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Is Recycled 3D Printer Filament Bad Quality?

What is filament?

3D printing filament is the thermoplastic feedstock for fused deposition modeling 3D printers – essential “3D ink”.

FFF 3D printing process

The need for recycled filament

Globally, we are producing and consuming more than 300 million tonnes of plastic per annum. 3D printing is now widespread in many industries; applications include creating prototypes, augment manufacturing processes and producing finished products. Research by Gartner suggests that over the next four years, the number of units shipped in 2020 will total more than 6.7 million. However, because FDM/FFF 3D printer use plastic as feedstock, the technology will exacerbate the plastic problem. Assuming each of these printers uses 20 kg of filament per annum, this will means that 134,000,000 kg of plastic will be needed annually to support market growth. It is therefore clear that as 3D printing becomes more popular, plastic production and consumption will increase, causing many environmental impacts.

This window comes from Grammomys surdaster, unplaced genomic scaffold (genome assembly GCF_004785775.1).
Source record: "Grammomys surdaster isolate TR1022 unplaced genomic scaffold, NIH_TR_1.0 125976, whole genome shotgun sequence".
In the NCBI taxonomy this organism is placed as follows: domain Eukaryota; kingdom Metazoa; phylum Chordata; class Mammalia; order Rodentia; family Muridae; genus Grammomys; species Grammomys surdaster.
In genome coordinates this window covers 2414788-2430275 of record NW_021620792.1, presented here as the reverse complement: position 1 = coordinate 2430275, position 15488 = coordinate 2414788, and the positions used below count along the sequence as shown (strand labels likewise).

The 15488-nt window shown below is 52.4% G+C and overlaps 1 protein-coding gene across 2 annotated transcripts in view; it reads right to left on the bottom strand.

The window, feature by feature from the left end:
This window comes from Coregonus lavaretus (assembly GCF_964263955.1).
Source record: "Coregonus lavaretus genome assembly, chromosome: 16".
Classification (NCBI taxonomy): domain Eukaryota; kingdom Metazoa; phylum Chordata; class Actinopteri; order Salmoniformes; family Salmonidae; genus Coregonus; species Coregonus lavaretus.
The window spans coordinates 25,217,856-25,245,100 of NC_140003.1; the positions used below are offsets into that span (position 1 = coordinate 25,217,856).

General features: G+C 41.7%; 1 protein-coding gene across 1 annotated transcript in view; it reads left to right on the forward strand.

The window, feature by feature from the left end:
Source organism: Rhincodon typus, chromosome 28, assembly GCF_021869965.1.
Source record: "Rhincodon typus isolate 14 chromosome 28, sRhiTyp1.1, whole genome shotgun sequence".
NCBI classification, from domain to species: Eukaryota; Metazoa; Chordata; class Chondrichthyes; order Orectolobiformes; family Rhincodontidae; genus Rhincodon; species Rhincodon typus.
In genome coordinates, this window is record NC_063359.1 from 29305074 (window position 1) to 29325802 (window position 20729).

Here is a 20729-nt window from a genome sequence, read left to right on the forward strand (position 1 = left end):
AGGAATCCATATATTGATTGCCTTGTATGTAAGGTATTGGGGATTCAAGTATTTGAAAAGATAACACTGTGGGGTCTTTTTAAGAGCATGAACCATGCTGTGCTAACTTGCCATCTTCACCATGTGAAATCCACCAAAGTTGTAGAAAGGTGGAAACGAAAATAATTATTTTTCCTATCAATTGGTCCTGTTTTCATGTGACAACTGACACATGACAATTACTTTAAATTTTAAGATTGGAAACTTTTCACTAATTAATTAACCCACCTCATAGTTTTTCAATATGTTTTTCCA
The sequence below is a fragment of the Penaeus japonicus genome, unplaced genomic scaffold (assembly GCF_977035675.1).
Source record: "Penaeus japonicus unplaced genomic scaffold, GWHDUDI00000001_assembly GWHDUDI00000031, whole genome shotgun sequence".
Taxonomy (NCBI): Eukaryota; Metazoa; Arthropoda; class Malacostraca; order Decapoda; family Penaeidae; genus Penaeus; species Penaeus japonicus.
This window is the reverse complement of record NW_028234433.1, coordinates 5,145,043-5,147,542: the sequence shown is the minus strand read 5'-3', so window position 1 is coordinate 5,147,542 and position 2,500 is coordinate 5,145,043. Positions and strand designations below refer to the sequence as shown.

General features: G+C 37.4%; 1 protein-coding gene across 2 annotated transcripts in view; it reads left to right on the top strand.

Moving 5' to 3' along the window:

What is quality?

The term quality can be vague, so how can we make it more tangible when it comes to 3D printer filament?

The first quality parameter is diameter tolerance; the gold standard across the industry for filament tolerance is +/- 0.05mm. In a real world situation, this means that filament advertised as 1.75mm [+/- 0.05mm] will have an average measurement between 1.66mm and 1.84mm.

The second parameter when it comes to quality is roundness. Unlike diameter tolerance, academic research on roundness is limited, however, going by technical datasheets from various sellers, it seems that ≥ 95% is an acceptable, quantifiable value.

Determining factors